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Volunteering to Keep Hikers Safe in the Canyon

Education, self-assessment and planning are guidelines voiced repeatedly by the Grand Canyon National Park Service to ensure that hikers “Hike Smart” and understand the meaning of the adage, “Down is optional; up is mandatory.” Helping to ensure safety are Prevention Search and Rescue (PSAR) volunteers stationed on the trails. 

Implemented in 1997, PSAR was created as a result of increased heat-related illnesses on Grand Canyon trails.

“District Rangers from south, north and inner canyon were having to leave their posts for distress calls along the trails,” said Meghan Smith, acting PSAR supervisor. “The PSAR program was created so we can be stationed at precise areas. We’ve grown into a group of five to seven seasonal rangers with one year-round permanent supervisor. When the program started, we had 30 volunteers and now have 75, with a waiting list.”

PSAR volunteers must attend an annual two-day training and have a current CPR and Wilderness First Aid Card. “They carry basic medical supplies, water, electrolyte powder, salty snacks and a radio,” said Smith. “They are not medically qualified by NPS, but the seasonal staff do carry diagnostic kits to check blood pressure, sugar and oxygen level.”  

Volunteer PSARs also shadow rangers as part of their training and are required to do seven hiking patrols per season.

PSARs talk to hikers on the trail, answer questions, offer advice and make recommendations as to how far to hike. Smith says the PSARs also offer information on weather and heat conditions and provide hiker assist.

“Hiker assist is when we take action and do something for someone. For example, a hiker might have separated from the group and is feeling a little anxious,” said Smith. “One of our volunteers will stay with that person and give emotional support.” 

Ann Scott is in her fourth year as a PSAR volunteer. “When I visited the Grand Canyon in 1988, I fell in love with it. All I wanted to do was come back. It was like a magnet. I love talking to the visitors on the trail and offering advice on how to have a safe and enjoyable hike below the rim. It is like an extension of my first summer job as a lifeguard. The main difference is that lifeguards rescue people after they get in trouble, but PSAR rangers try to give them information and advice so they don’t need to be rescued.”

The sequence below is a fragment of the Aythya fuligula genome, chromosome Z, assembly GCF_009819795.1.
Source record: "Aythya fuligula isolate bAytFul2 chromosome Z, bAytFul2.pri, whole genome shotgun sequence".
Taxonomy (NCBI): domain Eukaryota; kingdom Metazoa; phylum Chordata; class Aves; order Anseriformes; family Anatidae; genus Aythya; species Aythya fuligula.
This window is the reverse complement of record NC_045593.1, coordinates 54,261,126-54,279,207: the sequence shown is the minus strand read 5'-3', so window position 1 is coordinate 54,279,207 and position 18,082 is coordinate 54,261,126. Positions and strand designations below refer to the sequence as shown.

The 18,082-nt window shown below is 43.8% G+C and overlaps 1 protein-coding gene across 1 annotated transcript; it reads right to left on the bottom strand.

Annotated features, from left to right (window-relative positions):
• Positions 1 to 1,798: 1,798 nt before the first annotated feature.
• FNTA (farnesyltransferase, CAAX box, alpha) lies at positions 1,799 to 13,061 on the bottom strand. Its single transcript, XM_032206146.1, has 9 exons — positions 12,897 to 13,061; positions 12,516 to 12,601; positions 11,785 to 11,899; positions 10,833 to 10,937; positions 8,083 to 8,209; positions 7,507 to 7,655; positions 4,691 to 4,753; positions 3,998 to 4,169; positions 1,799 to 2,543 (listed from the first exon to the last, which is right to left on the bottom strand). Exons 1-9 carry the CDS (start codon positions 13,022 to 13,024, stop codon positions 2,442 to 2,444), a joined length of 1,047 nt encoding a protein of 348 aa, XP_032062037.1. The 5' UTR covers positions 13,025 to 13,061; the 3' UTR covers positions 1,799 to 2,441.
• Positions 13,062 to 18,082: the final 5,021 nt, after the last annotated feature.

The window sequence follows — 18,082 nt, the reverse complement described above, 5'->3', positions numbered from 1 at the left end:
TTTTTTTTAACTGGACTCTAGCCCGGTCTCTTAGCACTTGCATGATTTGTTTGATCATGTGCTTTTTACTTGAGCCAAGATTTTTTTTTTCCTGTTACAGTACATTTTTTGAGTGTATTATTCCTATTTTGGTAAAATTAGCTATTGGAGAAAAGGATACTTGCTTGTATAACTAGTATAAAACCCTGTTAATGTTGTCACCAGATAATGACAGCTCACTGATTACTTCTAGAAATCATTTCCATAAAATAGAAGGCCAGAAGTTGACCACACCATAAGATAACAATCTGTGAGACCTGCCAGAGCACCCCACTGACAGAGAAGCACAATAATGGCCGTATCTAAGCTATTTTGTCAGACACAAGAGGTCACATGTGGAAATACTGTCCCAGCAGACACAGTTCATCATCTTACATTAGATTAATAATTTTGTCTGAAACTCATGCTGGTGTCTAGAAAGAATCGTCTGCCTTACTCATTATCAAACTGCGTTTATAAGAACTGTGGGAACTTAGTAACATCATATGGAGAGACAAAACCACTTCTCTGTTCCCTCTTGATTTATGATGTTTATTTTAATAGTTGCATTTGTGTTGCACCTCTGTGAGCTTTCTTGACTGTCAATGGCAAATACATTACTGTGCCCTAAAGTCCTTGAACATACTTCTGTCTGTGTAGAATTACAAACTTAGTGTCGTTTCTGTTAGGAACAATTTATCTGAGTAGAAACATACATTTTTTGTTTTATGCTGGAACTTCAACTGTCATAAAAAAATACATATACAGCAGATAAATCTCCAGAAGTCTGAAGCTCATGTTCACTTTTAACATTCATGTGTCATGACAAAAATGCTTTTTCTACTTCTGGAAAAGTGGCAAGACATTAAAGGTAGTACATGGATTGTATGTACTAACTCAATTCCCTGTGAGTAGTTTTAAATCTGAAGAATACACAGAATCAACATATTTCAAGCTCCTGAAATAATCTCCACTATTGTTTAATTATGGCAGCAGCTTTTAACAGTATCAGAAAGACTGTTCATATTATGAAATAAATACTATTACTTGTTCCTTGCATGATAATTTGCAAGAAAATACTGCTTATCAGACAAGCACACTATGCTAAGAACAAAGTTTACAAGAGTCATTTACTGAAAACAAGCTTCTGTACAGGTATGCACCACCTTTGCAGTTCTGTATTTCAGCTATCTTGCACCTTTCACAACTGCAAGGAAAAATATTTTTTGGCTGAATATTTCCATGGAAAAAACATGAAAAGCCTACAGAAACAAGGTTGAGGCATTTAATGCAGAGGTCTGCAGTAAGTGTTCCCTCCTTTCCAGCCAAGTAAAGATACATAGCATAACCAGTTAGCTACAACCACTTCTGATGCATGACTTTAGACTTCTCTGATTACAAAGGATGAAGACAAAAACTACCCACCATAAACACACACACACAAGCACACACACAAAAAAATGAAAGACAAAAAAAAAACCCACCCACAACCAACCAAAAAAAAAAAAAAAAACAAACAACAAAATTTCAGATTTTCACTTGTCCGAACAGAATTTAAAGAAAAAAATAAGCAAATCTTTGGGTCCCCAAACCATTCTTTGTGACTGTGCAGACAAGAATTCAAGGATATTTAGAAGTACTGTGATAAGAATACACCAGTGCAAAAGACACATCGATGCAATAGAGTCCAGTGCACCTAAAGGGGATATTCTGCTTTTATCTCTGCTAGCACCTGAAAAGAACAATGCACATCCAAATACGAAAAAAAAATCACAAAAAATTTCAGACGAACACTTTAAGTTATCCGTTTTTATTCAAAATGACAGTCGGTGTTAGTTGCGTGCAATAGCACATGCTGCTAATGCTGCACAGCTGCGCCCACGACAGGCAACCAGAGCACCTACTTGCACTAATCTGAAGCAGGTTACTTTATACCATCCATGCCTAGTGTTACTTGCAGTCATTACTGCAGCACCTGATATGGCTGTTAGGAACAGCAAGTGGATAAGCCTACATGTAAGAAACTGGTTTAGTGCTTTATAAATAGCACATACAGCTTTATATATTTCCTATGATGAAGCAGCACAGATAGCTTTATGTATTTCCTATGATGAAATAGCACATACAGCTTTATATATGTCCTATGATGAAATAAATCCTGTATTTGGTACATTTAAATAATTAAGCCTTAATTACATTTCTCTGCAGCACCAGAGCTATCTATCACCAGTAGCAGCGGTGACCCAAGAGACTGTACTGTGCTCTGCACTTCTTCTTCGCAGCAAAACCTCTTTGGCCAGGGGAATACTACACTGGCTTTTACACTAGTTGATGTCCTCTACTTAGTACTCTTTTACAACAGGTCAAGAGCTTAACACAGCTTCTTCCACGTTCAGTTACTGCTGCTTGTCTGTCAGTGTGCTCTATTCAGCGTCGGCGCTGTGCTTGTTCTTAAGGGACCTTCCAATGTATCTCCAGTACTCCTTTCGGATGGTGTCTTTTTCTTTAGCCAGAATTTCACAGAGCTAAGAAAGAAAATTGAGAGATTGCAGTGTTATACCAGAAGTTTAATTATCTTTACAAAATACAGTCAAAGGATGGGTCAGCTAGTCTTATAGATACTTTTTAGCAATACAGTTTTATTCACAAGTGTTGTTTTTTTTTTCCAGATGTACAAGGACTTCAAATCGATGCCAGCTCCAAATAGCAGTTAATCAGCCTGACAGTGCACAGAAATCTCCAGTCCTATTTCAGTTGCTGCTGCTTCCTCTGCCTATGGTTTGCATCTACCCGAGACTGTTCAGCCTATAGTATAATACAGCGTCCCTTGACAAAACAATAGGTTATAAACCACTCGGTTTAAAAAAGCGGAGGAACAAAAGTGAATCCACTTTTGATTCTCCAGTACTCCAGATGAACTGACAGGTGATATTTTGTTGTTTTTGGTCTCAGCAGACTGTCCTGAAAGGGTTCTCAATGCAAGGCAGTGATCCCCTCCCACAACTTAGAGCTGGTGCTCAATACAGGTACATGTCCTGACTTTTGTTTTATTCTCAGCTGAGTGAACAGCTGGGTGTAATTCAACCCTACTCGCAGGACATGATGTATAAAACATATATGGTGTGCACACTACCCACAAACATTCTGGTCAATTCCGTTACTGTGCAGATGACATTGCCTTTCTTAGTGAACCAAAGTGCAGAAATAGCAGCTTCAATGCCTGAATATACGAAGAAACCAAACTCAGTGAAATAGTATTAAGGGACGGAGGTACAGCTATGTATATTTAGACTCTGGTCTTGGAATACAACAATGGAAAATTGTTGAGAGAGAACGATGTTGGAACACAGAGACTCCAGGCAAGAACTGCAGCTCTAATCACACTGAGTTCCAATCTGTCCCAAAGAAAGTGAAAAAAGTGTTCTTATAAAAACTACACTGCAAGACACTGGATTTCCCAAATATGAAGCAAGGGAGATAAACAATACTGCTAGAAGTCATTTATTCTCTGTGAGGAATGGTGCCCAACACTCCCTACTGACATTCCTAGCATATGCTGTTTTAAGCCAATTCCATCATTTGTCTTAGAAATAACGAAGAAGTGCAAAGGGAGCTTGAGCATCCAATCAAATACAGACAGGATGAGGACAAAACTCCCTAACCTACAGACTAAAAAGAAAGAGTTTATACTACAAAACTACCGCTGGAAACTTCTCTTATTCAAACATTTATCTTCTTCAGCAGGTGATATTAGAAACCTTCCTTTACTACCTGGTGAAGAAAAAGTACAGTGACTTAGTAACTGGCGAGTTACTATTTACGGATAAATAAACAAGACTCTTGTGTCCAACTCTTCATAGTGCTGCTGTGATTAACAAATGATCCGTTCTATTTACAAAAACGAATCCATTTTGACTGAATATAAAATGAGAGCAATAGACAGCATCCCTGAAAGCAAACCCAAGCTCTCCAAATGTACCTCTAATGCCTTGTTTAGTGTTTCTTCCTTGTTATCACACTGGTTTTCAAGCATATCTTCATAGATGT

Retired NAU Physiology Professor Stan Lindstedt says his background was ideal for the PSAR program. “I had a very active research program working on muscle physiology. This was a good head start for the PSAR program. I always said my job as a professor was the best in the world. Now that I’m a PSAR volunteer, I feel I have the best second career.”  

Lindstedt is often exhausted leaving the trail at day’s end but calls it “a wonderful kind of exhaustion.” He says the NPS staff in charge of the program is outstanding. “They are probably the best administrators I have had the privilege of working with. It is apparent that everyone involved in this program is visitor-centered. Our collective goal is maximizing the enjoyment of all visitors.”

The volunteer PSAR season runs from April through October. Volunteers patrol the Bright Angel and South Kaibab trails and, when possible, patrol North Kaibab, Hermit and Grandview trails. “We cover them all when we can, but when we can’t, we focus on the more populated trails,” said Smith.

One of the main supporters of the PSAR program is the Grand Canyon Conservancy (GCC), which outfits rangers and volunteers with top-of-the-line gear. “We provide radios, backpacks, sleep kits and other equipment,” said Mindy Riesenberg, director of marketing and communications for GCC.  

With summer almost here, Smith is adamant that hikers understand the dangers of heat illness, know the warning signs of dehydration and their limits when hiking. “Headaches, dizziness, nausea, vomiting, cramping and decreased urine output are signs of heat illness.” FBN

By V. Ronnie Tierney, FBN

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